Dispensers and audiologists have a wide range of choices available to them when it comes to the hearing aid batteries they can recommend to clients. As battery manufacturers approach the ceiling of zinc-air battery capacity, Hearing Products Report invited five battery manufacturers to discuss current and future trends in hearing aid batteries.
Participating in the discussion were: Tom Begley, division vice president for Rayovac Corp, a division of Spectrum Brands Inc, Madison, Wis; Phil Cooper, quality assurance manager for Energizer Holdings Inc, St Louis; Jayson Jeon, CEO of iCellTech Corp, Seoul, Korea; Henry Kessler, president of Sy Kessler Sales Inc, Dallas, the North American headquarters for Renata batteries; and Frank Wang, general manager of ZeniPower, Zhuhai, China, known as Zhuhai Zhi Li Battery Co Ltd in that country.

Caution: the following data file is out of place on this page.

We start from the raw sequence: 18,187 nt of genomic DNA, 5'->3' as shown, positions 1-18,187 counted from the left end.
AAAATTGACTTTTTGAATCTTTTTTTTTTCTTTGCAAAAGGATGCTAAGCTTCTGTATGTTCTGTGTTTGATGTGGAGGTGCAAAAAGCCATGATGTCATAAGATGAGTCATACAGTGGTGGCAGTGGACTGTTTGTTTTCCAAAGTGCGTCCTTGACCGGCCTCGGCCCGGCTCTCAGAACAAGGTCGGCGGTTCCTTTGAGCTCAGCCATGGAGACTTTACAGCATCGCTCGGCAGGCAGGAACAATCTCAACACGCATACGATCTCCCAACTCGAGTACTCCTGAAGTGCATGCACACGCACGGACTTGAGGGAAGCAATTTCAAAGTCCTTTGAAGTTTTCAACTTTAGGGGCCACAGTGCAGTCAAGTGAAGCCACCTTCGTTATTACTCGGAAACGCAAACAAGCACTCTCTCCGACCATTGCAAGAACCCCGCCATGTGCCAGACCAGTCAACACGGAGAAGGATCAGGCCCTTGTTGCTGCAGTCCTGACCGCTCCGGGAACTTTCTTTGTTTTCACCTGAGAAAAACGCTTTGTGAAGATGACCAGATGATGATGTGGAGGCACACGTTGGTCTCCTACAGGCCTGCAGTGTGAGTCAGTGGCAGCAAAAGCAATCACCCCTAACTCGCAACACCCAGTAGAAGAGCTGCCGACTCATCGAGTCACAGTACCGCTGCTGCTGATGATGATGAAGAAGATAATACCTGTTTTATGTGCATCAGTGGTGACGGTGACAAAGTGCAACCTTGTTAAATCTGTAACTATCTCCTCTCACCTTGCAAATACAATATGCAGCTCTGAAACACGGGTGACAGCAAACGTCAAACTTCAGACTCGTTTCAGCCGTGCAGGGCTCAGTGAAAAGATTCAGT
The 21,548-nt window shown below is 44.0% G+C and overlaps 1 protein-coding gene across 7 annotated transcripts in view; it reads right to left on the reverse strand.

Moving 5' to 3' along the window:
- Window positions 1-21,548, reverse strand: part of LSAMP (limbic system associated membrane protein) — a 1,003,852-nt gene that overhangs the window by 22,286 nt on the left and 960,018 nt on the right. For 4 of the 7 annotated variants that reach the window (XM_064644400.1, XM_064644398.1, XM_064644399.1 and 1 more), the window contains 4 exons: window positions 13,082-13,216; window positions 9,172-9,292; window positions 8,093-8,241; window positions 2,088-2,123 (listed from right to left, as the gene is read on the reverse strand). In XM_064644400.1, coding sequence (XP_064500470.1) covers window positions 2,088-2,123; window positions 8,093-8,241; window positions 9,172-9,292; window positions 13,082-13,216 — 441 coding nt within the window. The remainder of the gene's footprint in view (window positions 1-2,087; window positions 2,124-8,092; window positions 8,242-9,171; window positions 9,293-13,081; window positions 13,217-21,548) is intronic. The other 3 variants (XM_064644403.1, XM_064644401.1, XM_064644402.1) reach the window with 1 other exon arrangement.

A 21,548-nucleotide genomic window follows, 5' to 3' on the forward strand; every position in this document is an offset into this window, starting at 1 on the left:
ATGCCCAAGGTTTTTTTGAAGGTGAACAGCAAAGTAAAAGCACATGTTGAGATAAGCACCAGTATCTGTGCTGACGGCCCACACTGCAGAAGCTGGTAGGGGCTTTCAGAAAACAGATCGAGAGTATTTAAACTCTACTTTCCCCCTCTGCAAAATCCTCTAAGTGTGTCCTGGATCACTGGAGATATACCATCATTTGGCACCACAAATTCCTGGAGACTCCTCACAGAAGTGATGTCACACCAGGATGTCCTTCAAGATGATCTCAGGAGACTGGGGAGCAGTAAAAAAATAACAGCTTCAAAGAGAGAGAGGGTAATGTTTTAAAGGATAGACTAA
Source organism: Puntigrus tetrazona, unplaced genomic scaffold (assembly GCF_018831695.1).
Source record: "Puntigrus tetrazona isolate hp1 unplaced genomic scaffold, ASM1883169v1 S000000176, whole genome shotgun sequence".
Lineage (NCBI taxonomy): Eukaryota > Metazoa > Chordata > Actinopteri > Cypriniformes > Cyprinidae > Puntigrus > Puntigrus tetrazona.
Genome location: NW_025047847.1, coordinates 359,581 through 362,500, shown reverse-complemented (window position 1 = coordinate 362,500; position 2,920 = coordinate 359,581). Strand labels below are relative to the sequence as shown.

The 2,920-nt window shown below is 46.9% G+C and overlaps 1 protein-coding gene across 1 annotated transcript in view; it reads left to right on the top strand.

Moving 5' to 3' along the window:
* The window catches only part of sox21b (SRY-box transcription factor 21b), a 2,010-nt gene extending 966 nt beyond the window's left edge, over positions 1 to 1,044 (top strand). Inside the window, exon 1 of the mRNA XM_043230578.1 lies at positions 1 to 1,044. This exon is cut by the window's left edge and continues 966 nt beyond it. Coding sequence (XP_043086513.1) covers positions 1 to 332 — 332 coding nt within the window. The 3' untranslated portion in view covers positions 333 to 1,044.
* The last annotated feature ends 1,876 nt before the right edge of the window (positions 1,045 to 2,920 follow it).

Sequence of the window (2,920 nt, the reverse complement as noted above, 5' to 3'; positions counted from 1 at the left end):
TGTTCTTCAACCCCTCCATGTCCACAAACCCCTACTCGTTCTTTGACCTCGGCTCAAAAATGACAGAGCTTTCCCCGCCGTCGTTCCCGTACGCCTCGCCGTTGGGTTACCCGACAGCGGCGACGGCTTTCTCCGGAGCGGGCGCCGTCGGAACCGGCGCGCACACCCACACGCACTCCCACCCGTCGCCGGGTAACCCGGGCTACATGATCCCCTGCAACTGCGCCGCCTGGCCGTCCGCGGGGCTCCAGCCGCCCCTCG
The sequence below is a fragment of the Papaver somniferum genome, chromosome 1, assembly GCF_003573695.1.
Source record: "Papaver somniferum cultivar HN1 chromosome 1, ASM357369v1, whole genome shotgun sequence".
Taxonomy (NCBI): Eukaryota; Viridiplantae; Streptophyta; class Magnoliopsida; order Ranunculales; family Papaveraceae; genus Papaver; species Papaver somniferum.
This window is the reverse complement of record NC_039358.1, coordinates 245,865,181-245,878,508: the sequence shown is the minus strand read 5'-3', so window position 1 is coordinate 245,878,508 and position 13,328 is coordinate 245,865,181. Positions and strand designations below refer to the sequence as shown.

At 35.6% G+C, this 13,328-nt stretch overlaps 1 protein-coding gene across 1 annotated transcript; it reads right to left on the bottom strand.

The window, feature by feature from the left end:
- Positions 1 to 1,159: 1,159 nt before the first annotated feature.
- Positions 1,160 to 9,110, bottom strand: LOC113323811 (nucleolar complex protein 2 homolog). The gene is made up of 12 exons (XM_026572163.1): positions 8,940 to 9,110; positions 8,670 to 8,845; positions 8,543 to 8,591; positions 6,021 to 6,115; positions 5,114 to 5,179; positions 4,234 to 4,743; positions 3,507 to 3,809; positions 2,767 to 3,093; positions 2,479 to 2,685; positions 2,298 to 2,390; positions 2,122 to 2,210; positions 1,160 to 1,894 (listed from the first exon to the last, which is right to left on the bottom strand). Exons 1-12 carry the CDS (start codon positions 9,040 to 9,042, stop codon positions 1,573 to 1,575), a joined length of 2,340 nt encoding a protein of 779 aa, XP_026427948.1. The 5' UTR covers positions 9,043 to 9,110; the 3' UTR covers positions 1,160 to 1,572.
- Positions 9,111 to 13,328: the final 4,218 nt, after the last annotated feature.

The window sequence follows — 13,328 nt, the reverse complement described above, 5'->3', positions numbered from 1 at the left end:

|Tom Begley – Rayovac Corp|
|Phil Cooper –
Energizer Holdings Inc
|Jayson Jeon – iCellTech Corp|
|Henry Kessler –
Sy Kessler Sales Inc
|Frank Wang – ZeniPower|
Hearing Products Report: How have batteries for hearing aids developed over the years from the early chemistries to today’s zinc airs, and what drives battery development today?
Cooper: [Hearing aid battery development] started in carbon zinc because that is what battery technology was, and [because that was] the form the hearing aid was at the time. What drove change was the miniaturization of the hearing aids. Batteries then moved to a mercuric oxide chemistry [in the] 1950s. Zinc-air chemistry evolved due to environmental pressures in the 1970s. The first size was the 675; smaller sizes evolved as hearing aid technology evolved.